That brought denunciations from Senate Appropriations Chairman Jack Latvala, R-Clearwater, who said it's "just wrong" for Corcoran to force House members to go on record on such a controversial issue when it has no chance of passage because a similar JL bill isn't teed up in the Senate.

"We made all those House members, including my son (Rep. Chris Latvala), who I love very much, take a very tough vote because the speaker made them, even though he knew there was not a bill to match up to in the Senate, and that's just wrong," Latvala told Chamber members. "That's putting personal ambition before the body that you are the presiding officer of."

Latvala said it's the first time in his 15-year Senate career that business has to "play defense." He blamed term limits -- championed by Republicans three decades ago -- for a system in which most lawmakers want to be career politicians and have no business experience. "We have a constant stream of people who get elected who were aides in the legislative process," Latvala said. "They've never run a business. They've never had those responsibilities."

"Capitol Days" continues Wednesday in the capital with a panel discussion that asks: "Is Florida closed for business?"

Senators poised for first major medical marijuana hearing



Florida's new medical marijuana market will start to take shape today as a panel of senators workshops five proposals to put the voter-approved constitutional amendment legalizing the drug into place.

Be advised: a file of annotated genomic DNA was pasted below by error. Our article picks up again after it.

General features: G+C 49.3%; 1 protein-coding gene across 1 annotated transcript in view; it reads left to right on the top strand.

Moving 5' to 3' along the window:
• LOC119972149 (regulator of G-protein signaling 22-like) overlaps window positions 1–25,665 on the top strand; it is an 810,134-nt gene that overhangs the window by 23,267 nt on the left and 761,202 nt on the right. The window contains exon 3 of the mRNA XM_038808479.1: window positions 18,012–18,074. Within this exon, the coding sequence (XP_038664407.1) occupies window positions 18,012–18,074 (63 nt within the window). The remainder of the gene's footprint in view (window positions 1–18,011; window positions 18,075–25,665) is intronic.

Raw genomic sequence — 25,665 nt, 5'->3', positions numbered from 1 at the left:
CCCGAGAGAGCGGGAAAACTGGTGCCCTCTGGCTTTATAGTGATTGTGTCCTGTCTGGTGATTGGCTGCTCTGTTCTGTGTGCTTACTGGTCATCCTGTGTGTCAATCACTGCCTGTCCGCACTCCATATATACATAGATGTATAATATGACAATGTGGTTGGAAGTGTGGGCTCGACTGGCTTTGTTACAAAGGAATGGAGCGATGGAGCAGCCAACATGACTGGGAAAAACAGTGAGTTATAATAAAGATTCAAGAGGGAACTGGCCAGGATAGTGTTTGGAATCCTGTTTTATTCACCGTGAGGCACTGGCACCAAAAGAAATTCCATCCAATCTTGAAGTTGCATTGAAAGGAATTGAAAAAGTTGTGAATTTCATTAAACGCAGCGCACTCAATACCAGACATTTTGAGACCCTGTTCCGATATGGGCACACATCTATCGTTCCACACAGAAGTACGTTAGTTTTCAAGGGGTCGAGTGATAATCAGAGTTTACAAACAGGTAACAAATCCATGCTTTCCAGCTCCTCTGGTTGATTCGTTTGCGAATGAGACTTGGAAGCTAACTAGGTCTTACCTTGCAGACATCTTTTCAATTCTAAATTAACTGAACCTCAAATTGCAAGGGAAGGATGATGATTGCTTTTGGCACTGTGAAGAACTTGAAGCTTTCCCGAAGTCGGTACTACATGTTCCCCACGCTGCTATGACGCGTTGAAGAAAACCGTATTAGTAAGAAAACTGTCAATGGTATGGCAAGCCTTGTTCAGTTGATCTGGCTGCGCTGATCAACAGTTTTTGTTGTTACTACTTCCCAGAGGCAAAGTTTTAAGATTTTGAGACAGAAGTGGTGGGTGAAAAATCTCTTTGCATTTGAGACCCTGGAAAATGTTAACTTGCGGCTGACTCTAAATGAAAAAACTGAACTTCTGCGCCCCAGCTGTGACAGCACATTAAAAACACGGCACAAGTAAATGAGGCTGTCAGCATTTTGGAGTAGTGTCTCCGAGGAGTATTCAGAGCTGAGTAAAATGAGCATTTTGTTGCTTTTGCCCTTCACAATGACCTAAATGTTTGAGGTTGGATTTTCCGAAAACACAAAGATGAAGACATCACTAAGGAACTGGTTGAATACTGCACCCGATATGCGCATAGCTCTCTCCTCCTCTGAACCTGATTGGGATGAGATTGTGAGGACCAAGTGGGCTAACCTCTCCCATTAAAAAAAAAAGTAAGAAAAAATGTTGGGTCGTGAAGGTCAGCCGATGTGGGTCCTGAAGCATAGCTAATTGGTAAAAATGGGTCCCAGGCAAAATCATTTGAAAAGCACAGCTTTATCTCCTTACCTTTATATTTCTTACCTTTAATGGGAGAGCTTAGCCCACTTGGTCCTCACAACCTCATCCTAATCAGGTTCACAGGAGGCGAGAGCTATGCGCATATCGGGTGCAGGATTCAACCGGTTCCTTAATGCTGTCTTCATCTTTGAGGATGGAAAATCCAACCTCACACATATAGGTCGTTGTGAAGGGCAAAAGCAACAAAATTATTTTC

The Senate Health Policy committee, chaired by Tampa Republican Sen. Dana Young, will consider issues related to the five proposed bills and hear public comment, the first step toward passing legislation and the first time members of the public will hear what key senators think about how medical marijuana should be implemented.

Voters approved Amendment 2, which opened up the state to medical cannabis, with 71 percent support. By the end of their regular session, the House and Senate are expected to pass a more detailed plan.

But they're dissatisfied with how the Legislature has progressed, according to a Fabrizio, Lee & Associates poll first reported by Politico on Tuesday. It showed that more than half of Amendment 2 supporters though the Legislature was moving too slowly and 40 percent of all voters disapproved of the job they are doing to implement the voters' will.

When the Health Policy Committee convenes this afternoon, here are the proposals they will discuss. They will likely be consolidated into a new bill, which the panel is expected to consider at a later date.

* SB 406 by Sen. Rob Bradley, R-Fleming Island: Maintains the current system of requiring businesses to both grow and sell cannabis but expands the number of businesses by five when the state has 250,000 patients, 350,000 patients, 400,000 patients and every 100,000 thereafter. It allows edibles but not smoking and lets people buy a 90-day supply.